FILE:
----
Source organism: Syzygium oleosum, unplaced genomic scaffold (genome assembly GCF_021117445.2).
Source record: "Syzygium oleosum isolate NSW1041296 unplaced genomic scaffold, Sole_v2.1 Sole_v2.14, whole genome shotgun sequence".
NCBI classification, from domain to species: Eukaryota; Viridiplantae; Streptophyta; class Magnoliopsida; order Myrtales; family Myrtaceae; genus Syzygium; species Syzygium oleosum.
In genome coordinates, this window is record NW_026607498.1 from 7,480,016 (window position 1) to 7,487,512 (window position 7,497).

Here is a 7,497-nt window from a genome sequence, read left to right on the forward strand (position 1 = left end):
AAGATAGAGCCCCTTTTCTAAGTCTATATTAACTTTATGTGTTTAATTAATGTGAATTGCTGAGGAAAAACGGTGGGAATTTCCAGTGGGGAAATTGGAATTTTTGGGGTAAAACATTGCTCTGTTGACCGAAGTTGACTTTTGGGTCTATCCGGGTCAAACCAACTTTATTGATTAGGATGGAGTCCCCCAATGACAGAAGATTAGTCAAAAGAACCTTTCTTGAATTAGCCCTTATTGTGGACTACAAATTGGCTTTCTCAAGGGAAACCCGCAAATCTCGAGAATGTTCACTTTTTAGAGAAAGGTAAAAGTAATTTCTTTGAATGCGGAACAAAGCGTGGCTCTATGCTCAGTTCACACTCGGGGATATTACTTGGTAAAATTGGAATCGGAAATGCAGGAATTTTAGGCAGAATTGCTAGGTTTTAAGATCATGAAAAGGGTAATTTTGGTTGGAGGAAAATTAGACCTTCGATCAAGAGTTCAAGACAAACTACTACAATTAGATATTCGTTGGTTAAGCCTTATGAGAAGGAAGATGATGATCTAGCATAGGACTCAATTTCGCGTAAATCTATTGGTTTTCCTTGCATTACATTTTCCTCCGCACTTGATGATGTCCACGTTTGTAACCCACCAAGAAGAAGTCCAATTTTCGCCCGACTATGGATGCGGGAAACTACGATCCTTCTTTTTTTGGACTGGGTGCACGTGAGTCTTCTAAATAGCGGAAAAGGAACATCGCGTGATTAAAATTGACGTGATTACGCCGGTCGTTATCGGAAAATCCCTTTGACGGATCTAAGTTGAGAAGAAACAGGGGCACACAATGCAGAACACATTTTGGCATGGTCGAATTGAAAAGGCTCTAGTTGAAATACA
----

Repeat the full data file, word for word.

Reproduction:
Source organism: Syzygium oleosum, unplaced genomic scaffold (genome assembly GCF_021117445.2).
Source record: "Syzygium oleosum isolate NSW1041296 unplaced genomic scaffold, Sole_v2.1 Sole_v2.14, whole genome shotgun sequence".
NCBI classification, from domain to species: Eukaryota; Viridiplantae; Streptophyta; class Magnoliopsida; order Myrtales; family Myrtaceae; genus Syzygium; species Syzygium oleosum.
In genome coordinates, this window is record NW_026607498.1 from 7,480,016 (window position 1) to 7,487,512 (window position 7,497).

Here is a 7,497-nt window from a genome sequence, read left to right on the forward strand (position 1 = left end):
AAGATAGAGCCCCTTTTCTAAGTCTATATTAACTTTATGTGTTTAATTAATGTGAATTGCTGAGGAAAAACGGTGGGAATTTCCAGTGGGGAAATTGGAATTTTTGGGGTAAAACATTGCTCTGTTGACCGAAGTTGACTTTTGGGTCTATCCGGGTCAAACCAACTTTATTGATTAGGATGGAGTCCCCCAATGACAGAAGATTAGTCAAAAGAACCTTTCTTGAATTAGCCCTTATTGTGGACTACAAATTGGCTTTCTCAAGGGAAACCCGCAAATCTCGAGAATGTTCACTTTTTAGAGAAAGGTAAAAGTAATTTCTTTGAATGCGGAACAAAGCGTGGCTCTATGCTCAGTTCACACTCGGGGATATTACTTGGTAAAATTGGAATCGGAAATGCAGGAATTTTAGGCAGAATTGCTAGGTTTTAAGATCATGAAAAGGGTAATTTTGGTTGGAGGAAAATTAGACCTTCGATCAAGAGTTCAAGACAAACTACTACAATTAGATATTCGTTGGTTAAGCCTTATGAGAAGGAAGATGATGATCTAGCATAGGACTCAATTTCGCGTAAATCTATTGGTTTTCCTTGCATTACATTTTCCTCCGCACTTGATGATGTCCACGTTTGTAACCCACCAAGAAGAAGTCCAATTTTCGCCCGACTATGGATGCGGGAAACTACGATCCTTCTTTTTTTGGACTGGGTGCACGTGAGTCTTCTAAATAGCGGAAAAGGAACATCGCGTGATTAAAATTGACGTGATTACGCCGGTCGTTATCGGAAAATCCCTTTGACGGATCTAAGTTGAGAAGAAACAGGGGCACACAATGCAGAACACATTTTGGCATGGTCGAATTGAAAAGGCTCTAGTTGAAATACA